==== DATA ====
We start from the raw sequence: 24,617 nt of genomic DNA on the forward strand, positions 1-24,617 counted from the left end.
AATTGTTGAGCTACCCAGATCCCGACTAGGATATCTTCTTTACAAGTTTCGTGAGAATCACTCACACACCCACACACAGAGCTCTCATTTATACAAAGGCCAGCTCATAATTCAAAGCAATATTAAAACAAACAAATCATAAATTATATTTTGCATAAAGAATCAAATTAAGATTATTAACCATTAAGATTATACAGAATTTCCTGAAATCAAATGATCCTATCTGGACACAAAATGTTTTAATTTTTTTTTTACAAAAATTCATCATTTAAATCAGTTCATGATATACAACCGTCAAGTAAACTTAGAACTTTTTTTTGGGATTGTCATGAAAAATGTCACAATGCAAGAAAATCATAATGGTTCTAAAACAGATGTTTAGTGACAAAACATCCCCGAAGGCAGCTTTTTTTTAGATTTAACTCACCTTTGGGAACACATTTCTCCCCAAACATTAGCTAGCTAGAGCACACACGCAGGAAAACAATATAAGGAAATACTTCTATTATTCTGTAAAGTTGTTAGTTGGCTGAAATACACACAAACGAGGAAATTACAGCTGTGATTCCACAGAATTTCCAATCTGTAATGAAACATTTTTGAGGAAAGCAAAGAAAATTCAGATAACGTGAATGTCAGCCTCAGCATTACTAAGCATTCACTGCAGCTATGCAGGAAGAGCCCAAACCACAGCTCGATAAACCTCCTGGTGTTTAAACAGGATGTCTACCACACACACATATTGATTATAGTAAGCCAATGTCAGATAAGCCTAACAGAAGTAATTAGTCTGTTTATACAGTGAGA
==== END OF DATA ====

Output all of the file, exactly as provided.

We start from the raw sequence: 24,617 nt of genomic DNA on the forward strand, positions 1-24,617 counted from the left end.
AATTGTTGAGCTACCCAGATCCCGACTAGGATATCTTCTTTACAAGTTTCGTGAGAATCACTCACACACCCACACACAGAGCTCTCATTTATACAAAGGCCAGCTCATAATTCAAAGCAATATTAAAACAAACAAATCATAAATTATATTTTGCATAAAGAATCAAATTAAGATTATTAACCATTAAGATTATACAGAATTTCCTGAAATCAAATGATCCTATCTGGACACAAAATGTTTTAATTTTTTTTTTACAAAAATTCATCATTTAAATCAGTTCATGATATACAACCGTCAAGTAAACTTAGAACTTTTTTTTGGGATTGTCATGAAAAATGTCACAATGCAAGAAAATCATAATGGTTCTAAAACAGATGTTTAGTGACAAAACATCCCCGAAGGCAGCTTTTTTTTAGATTTAACTCACCTTTGGGAACACATTTCTCCCCAAACATTAGCTAGCTAGAGCACACACGCAGGAAAACAATATAAGGAAATACTTCTATTATTCTGTAAAGTTGTTAGTTGGCTGAAATACACACAAACGAGGAAATTACAGCTGTGATTCCACAGAATTTCCAATCTGTAATGAAACATTTTTGAGGAAAGCAAAGAAAATTCAGATAACGTGAATGTCAGCCTCAGCATTACTAAGCATTCACTGCAGCTATGCAGGAAGAGCCCAAACCACAGCTCGATAAACCTCCTGGTGTTTAAACAGGATGTCTACCACACACACATATTGATTATAGTAAGCCAATGTCAGATAAGCCTAACAGAAGTAATTAGTCTGTTTATACAGTGAGA